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Restoring immune tolerance in neuromyelitis optica: Part I


Steinman, L; Bar-Or, A; Behne, J M; Benitez-Ribas, D; Chin, P S; Clare-Salzler, M; Healey, D; Kim, J I; Kranz, D M; Lutterotti, A; Martin, R; Schippling, S; Villoslada, P; Wei, C H; Weiner, H L; Zamvil, S S; Yeaman, M R; Smith, T J (2016). Restoring immune tolerance in neuromyelitis optica: Part I. Neurology: Neuroimmunology and Neuroinflammation, 3(5):e276.

Abstract

Neuromyelitis optica (NMO) and spectrum disorder (NMO/SD) represent a vexing process and its clinical variants appear to have at their pathogenic core the loss of immune tolerance to the aquaporin-4 water channel protein. This process results in a characteristic pattern of astrocyte dysfunction, loss, and demyelination that predominantly affects the spinal cord and optic nerves. Although several empirical therapies are currently used in the treatment of NMO/SD, none has been proven effective in prospective, adequately powered, randomized trials. Furthermore, most of the current therapies subject patients to long-term immunologic suppression that can cause serious infections and development of cancers. The following is the first of a 2-part description of several key immune mechanisms in NMO/SD that might be amenable to therapeutic restoration of immune tolerance. It is intended to provide a roadmap for how potential immune tolerance restorative techniques might be applied to patients with NMO/SD. This initial installment provides a background rationale underlying attempts at immune tolerization. It provides specific examples of innovative approaches that have emerged recently as a consequence of technical advances. In several autoimmune diseases, these strategies have been reduced to practice. Therefore, in theory, the identification of aquaporin-4 as the dominant autoantigen makes NMO/SD an ideal candidate for the development of tolerizing therapies or cures for this increasingly recognized disease.

Abstract

Neuromyelitis optica (NMO) and spectrum disorder (NMO/SD) represent a vexing process and its clinical variants appear to have at their pathogenic core the loss of immune tolerance to the aquaporin-4 water channel protein. This process results in a characteristic pattern of astrocyte dysfunction, loss, and demyelination that predominantly affects the spinal cord and optic nerves. Although several empirical therapies are currently used in the treatment of NMO/SD, none has been proven effective in prospective, adequately powered, randomized trials. Furthermore, most of the current therapies subject patients to long-term immunologic suppression that can cause serious infections and development of cancers. The following is the first of a 2-part description of several key immune mechanisms in NMO/SD that might be amenable to therapeutic restoration of immune tolerance. It is intended to provide a roadmap for how potential immune tolerance restorative techniques might be applied to patients with NMO/SD. This initial installment provides a background rationale underlying attempts at immune tolerization. It provides specific examples of innovative approaches that have emerged recently as a consequence of technical advances. In several autoimmune diseases, these strategies have been reduced to practice. Therefore, in theory, the identification of aquaporin-4 as the dominant autoantigen makes NMO/SD an ideal candidate for the development of tolerizing therapies or cures for this increasingly recognized disease.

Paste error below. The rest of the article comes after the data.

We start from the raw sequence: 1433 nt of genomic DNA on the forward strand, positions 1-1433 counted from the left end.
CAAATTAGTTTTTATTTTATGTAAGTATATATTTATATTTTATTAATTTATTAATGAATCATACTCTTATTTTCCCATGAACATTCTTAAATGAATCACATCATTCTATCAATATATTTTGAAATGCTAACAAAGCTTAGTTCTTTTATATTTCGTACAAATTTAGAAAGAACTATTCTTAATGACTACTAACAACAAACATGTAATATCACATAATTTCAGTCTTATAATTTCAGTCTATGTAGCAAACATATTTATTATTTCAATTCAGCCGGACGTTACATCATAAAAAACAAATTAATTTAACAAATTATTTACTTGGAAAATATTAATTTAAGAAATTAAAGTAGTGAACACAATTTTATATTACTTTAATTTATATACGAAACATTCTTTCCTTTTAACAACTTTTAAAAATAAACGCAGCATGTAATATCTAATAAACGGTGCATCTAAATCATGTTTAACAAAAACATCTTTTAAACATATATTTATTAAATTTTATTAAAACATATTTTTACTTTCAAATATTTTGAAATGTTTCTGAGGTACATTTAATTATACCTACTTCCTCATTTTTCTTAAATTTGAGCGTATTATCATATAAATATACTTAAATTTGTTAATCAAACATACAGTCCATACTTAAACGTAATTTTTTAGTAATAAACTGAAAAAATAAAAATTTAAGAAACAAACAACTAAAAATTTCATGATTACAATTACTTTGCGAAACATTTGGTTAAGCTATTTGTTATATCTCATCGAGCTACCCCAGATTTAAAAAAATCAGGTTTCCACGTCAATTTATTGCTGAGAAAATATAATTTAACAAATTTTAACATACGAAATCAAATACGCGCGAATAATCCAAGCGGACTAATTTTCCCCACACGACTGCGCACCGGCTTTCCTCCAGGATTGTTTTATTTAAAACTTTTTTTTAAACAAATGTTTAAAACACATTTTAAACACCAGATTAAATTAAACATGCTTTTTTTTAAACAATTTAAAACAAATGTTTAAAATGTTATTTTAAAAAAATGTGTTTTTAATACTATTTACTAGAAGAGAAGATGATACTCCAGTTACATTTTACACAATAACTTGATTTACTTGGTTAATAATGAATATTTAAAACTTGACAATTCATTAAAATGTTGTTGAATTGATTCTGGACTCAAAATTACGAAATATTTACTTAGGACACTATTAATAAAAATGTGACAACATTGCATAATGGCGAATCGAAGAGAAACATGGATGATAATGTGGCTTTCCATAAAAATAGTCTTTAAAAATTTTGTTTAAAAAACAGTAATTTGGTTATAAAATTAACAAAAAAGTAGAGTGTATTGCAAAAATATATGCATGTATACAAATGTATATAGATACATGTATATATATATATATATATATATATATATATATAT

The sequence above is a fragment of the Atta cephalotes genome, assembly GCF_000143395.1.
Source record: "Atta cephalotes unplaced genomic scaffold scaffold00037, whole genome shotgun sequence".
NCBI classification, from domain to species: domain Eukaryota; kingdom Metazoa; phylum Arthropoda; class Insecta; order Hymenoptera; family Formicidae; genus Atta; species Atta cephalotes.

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Item Type:Journal Article, refereed, further contribution
Communities & Collections:04 Faculty of Medicine > University Hospital Zurich > Clinic for Neurology
Dewey Decimal Classification:610 Medicine & health
Language:English
Date:October 2016
Deposited On:18 Nov 2016 08:35
Last Modified:20 Sep 2018 04:16
Publisher:American Academy of Neurology
ISSN:2332-7812
OA Status:Gold
Free access at:PubMed ID. An embargo period may apply.
Publisher DOI:https://doi.org/10.1212/NXI.0000000000000276
Related URLs:https://www.zora.uzh.ch/127658/
PubMed ID:27648463

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